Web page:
When it comes to landmark civil rights cases, Brown v. Board of Education of Topeka (1954) said no more segregation in public schools.
Brown v. Board of Education of Topeka followed these facts. Under segregation laws, African American children (Plaintiffs) weren’t allowed to enroll in segregated schools attended by white children. The black children sued the Topeka Board of Education to be allowed to attend these public schools in an integrated fashion.
Brown 1 dealt with the following issue: Does segregated public education based on race violate the Equal Protection Clause of the Fourteenth Amendment?
Brown 1 held the following rule: To segregate students and public schools violates the Equal Protection Clause of the Fourteenth Amendment because separate but equal facilities are inherently unequal.
This decision was a narrow one that only applied to public education in regards to the separate but equal doctrine. This case said no more segregation in public schools. However, the separate but equal doctrine of Plessy v. Ferguson wouldn’t be fully overturned till Heart of Atlanta Motel v. United States.
This decision did not deal with segregation in District of Columbia schools. Bolling v. Sharpe would deal with this issue. Bolling ruled that an Equal Protection component of the Fifth Amendment exists and applies to the Federal enclaves by reason of reverse incorporation.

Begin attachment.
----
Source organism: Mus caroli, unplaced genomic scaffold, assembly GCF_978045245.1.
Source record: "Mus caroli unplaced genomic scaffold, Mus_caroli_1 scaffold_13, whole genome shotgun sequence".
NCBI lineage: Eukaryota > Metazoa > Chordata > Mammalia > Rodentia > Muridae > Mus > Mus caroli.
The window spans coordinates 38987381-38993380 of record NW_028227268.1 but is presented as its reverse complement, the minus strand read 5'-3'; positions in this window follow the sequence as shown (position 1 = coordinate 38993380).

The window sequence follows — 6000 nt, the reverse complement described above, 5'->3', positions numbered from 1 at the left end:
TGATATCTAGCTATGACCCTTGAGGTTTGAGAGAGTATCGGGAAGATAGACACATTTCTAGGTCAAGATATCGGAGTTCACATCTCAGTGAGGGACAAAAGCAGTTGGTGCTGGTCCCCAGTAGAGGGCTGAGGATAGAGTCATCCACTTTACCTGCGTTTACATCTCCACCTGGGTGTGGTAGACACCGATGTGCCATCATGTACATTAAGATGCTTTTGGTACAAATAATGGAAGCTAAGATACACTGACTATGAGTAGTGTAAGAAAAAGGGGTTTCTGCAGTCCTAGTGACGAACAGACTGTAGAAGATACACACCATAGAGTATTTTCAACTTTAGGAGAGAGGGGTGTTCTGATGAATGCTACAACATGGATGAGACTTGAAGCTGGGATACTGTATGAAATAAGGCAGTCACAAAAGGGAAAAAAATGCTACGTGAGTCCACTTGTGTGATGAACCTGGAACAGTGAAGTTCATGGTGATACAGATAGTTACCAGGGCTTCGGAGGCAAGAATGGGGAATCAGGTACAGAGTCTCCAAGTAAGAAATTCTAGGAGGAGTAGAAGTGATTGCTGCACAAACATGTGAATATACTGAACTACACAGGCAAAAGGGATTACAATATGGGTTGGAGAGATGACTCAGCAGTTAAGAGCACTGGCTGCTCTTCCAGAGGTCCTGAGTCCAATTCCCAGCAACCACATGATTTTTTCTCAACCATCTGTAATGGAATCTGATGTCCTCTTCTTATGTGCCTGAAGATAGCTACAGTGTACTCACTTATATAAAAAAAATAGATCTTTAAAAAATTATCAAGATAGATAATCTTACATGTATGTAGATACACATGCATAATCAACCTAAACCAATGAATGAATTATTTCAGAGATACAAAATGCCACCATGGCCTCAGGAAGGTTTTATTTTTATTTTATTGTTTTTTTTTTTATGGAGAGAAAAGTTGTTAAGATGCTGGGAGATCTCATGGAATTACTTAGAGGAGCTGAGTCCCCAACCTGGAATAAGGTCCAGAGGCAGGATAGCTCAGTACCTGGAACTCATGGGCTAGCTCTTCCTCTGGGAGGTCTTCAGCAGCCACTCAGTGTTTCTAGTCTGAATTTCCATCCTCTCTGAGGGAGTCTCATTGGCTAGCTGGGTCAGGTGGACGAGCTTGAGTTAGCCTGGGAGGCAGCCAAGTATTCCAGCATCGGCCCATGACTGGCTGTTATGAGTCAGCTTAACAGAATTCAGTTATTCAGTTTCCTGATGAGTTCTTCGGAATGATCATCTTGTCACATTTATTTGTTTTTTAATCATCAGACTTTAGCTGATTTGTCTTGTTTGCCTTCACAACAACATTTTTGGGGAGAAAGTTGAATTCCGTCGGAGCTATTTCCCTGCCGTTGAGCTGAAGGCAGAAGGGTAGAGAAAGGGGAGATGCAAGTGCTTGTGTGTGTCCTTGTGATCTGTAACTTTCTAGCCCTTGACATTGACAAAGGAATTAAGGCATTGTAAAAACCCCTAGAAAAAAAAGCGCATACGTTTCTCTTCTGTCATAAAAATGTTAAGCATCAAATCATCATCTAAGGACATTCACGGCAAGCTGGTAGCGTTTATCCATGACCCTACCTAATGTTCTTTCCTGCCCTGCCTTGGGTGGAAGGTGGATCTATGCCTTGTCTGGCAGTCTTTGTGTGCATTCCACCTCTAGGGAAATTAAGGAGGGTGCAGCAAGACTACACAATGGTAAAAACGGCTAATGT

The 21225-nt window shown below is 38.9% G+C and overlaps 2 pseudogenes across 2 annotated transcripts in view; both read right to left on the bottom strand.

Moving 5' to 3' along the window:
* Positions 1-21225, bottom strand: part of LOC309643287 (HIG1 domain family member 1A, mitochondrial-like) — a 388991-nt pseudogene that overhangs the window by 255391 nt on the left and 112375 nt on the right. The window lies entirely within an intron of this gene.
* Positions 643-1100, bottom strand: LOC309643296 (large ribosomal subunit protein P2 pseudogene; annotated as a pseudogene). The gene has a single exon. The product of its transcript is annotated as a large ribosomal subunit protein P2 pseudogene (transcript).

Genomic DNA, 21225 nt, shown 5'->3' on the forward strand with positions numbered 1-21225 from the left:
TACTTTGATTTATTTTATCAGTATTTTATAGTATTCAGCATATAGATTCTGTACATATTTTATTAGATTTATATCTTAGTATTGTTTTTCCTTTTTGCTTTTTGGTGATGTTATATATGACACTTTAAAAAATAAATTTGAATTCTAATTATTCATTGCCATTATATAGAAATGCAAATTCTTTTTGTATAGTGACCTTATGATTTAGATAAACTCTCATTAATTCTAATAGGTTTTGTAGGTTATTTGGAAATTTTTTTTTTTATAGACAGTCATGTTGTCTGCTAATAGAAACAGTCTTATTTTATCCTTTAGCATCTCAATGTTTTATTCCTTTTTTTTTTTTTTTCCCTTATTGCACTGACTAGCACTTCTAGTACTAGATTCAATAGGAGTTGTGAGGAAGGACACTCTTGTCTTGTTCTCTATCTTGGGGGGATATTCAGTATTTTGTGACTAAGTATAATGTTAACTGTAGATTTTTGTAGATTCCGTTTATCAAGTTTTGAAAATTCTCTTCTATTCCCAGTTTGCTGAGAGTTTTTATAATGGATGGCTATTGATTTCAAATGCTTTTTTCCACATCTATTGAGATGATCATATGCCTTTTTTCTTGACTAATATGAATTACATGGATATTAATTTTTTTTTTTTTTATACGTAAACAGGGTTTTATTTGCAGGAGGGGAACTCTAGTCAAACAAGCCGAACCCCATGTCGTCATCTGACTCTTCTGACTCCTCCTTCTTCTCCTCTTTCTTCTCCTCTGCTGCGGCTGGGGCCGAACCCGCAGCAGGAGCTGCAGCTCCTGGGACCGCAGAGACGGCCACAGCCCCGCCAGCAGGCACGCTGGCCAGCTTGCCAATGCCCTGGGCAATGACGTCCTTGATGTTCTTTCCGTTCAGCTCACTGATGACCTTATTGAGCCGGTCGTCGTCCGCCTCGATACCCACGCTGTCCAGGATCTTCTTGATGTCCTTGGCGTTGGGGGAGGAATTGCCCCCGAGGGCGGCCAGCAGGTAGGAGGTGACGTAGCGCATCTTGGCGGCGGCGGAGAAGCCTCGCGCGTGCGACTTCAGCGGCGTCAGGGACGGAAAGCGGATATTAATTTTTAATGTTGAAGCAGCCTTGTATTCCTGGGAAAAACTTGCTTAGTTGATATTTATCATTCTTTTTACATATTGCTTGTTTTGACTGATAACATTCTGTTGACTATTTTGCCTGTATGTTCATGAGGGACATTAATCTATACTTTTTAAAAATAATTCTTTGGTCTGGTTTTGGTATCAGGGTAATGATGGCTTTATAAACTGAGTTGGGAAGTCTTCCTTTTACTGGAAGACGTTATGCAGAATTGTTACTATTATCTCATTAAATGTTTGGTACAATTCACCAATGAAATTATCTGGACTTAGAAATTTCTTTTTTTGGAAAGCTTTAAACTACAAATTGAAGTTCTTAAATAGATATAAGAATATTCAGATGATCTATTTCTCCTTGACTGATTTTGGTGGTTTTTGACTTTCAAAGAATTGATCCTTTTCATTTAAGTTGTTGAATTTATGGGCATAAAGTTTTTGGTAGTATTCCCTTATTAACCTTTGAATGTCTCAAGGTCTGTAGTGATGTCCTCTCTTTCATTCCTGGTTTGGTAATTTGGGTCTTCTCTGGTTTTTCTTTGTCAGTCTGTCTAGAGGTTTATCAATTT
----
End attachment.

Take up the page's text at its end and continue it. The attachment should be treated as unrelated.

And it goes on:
Further, some law professors have suggested that the framers of the Equal Protection Clause of the Fourteenth Amendment didn’t want to end segregation. They argue at the time the Equal Protection Clause was written, segregated schools existed in the District of Columbia; therefore, how could the framers of the Fourteenth Amendment want to end segregated schools.
Ironically, Brown 1 didn’t set an end date for segregation in public schools. All it’s said was segregation in public schools violates the Equal Protection of the Fourteenth Amendment and inherently unequal. It would take Brown 2 to order schools to desegregate “with all deliberate speed” and order lower courts to implement desegregation methods for schools.
Brown v. BOE relied on social science to end segregation in public schools. In footnote 11 of Brown 1, numerous social studies were cited about the bad effects of segregation on children. The court followed these social science studies in making their ruling.
In a reversal of things, the University of California Berkeley has returned to segregation. Today, the Berkeley law schools say African Americans can learn better if they are allowed to study in segregated groups in classrooms. Berkeley bases this decision on the latest social research.
In 2016, schools are still under these desegregation orders. In fact, a US District Judge Debra M. Brown just ordered the town of Cleveland, Mississippi, to desegregate it’s schools. It seems the fight to desegregate schools goes on in the United States.
Overall, Brown ended de jure segregation in public education. However, de facto segregation still exists in schools till this day due to poverty and property values of neighborhoods throughout the USA.